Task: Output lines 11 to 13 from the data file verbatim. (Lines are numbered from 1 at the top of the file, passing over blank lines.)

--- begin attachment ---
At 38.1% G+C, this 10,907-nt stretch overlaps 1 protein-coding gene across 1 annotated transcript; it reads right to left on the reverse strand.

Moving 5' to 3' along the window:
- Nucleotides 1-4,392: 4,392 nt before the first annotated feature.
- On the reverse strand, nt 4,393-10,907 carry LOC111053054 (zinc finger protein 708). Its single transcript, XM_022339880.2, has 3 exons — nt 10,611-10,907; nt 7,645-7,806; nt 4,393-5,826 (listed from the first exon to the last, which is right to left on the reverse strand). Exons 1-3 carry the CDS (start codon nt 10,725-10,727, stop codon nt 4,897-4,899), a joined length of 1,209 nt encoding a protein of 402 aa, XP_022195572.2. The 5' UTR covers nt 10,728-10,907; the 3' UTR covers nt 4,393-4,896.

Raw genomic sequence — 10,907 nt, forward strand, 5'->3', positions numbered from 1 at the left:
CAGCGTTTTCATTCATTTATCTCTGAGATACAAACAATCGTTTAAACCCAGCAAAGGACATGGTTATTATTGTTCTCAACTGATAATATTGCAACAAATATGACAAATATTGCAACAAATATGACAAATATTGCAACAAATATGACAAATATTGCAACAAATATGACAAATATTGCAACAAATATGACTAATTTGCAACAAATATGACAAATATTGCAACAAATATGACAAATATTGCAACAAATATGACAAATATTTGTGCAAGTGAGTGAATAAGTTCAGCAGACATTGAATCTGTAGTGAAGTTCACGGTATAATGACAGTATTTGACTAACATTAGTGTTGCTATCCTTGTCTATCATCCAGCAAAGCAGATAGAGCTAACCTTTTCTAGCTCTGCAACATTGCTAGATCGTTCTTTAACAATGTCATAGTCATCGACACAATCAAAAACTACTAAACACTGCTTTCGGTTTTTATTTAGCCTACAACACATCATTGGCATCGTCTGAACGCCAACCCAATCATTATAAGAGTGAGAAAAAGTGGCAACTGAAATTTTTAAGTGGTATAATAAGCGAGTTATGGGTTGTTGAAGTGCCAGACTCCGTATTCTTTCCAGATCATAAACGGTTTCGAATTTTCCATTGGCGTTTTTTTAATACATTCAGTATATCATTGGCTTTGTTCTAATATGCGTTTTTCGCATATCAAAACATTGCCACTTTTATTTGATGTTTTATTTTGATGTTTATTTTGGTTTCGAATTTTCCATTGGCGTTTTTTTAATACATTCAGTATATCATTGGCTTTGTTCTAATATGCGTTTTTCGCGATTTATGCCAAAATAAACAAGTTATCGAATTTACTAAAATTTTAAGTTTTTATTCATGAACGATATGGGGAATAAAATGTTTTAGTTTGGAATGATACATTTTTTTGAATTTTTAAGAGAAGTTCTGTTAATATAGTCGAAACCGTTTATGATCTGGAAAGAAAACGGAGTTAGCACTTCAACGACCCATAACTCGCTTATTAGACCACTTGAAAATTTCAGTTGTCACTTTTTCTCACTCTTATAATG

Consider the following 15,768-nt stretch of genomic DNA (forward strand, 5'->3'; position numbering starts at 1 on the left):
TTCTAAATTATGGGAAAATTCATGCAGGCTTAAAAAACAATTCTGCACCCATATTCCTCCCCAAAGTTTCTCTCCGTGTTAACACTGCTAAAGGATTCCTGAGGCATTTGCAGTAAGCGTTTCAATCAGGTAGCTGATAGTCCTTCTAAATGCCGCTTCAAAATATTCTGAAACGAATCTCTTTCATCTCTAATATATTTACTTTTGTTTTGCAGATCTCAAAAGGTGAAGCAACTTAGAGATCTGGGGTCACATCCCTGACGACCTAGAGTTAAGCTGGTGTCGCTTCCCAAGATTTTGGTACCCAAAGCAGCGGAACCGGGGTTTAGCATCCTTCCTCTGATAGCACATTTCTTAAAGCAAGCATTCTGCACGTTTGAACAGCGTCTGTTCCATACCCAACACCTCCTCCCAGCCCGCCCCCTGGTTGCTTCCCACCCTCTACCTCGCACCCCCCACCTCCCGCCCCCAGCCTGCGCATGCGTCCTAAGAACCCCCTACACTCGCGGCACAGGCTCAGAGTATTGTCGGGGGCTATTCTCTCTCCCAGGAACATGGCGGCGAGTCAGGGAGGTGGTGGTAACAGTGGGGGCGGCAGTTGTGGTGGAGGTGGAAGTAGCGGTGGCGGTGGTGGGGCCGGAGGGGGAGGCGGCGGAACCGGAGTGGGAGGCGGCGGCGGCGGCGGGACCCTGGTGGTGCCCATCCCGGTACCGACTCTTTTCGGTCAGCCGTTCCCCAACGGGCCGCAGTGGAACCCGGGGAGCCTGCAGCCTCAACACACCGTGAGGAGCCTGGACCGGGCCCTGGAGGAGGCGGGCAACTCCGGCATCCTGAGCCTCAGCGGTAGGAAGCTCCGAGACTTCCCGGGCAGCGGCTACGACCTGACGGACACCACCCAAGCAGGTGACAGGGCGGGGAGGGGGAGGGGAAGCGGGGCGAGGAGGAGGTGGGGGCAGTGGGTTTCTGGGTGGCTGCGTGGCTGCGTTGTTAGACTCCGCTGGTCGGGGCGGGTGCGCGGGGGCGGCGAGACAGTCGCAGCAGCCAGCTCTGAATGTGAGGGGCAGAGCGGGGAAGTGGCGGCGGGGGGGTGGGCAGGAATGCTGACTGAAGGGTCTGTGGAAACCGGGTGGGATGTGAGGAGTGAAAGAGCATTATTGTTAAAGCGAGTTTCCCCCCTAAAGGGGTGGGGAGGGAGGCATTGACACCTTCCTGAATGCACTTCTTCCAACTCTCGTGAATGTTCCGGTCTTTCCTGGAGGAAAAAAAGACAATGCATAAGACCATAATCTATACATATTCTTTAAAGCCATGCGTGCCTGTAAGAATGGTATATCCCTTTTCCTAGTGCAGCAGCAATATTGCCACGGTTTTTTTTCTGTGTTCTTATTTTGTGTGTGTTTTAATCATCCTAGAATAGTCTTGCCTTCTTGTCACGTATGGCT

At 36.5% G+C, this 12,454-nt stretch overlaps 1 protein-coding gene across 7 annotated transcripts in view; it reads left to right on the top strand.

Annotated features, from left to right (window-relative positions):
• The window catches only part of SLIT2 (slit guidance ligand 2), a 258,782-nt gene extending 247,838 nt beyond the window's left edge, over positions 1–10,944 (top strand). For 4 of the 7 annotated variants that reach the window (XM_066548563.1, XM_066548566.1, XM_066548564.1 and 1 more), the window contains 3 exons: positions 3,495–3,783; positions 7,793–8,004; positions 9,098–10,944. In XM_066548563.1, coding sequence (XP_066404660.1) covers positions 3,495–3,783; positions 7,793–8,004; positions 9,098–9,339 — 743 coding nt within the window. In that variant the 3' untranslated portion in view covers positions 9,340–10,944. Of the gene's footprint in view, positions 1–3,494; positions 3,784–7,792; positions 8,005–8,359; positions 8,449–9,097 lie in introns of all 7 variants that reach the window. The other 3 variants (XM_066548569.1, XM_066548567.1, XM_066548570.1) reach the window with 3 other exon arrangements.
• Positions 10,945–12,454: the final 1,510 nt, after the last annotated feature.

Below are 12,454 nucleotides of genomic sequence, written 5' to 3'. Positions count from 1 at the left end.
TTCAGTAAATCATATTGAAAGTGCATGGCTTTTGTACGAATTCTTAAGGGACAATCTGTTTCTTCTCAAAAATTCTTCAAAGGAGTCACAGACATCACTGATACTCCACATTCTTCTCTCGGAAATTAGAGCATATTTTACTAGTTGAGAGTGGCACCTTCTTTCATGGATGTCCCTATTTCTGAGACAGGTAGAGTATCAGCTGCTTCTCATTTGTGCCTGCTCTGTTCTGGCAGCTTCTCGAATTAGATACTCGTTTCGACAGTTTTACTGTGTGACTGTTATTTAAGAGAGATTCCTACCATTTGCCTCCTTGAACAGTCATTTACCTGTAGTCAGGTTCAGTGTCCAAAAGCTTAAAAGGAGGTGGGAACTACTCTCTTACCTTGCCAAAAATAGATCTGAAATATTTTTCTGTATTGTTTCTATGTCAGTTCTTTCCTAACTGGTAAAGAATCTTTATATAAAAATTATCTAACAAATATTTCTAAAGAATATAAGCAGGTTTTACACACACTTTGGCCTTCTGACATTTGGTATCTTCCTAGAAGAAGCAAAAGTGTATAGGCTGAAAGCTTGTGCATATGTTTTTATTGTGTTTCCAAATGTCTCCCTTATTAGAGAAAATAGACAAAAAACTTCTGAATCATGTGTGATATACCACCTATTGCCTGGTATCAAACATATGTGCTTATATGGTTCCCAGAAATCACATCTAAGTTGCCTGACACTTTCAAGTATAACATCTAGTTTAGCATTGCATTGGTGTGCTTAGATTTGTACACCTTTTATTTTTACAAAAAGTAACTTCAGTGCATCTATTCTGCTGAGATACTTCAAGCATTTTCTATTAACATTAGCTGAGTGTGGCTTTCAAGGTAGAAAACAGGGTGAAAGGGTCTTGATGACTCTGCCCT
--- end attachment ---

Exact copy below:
• The window catches only part of SLIT2 (slit guidance ligand 2), a 258,782-nt gene extending 247,838 nt beyond the window's left edge, over positions 1–10,944 (top strand). For 4 of the 7 annotated variants that reach the window (XM_066548563.1, XM_066548566.1, XM_066548564.1 and 1 more), the window contains 3 exons: positions 3,495–3,783; positions 7,793–8,004; positions 9,098–10,944. In XM_066548563.1, coding sequence (XP_066404660.1) covers positions 3,495–3,783; positions 7,793–8,004; positions 9,098–9,339 — 743 coding nt within the window. In that variant the 3' untranslated portion in view covers positions 9,340–10,944. Of the gene's footprint in view, positions 1–3,494; positions 3,784–7,792; positions 8,005–8,359; positions 8,449–9,097 lie in introns of all 7 variants that reach the window. The other 3 variants (XM_066548569.1, XM_066548567.1, XM_066548570.1) reach the window with 3 other exon arrangements.
• Positions 10,945–12,454: the final 1,510 nt, after the last annotated feature.

Below are 12,454 nucleotides of genomic sequence, written 5' to 3'. Positions count from 1 at the left end.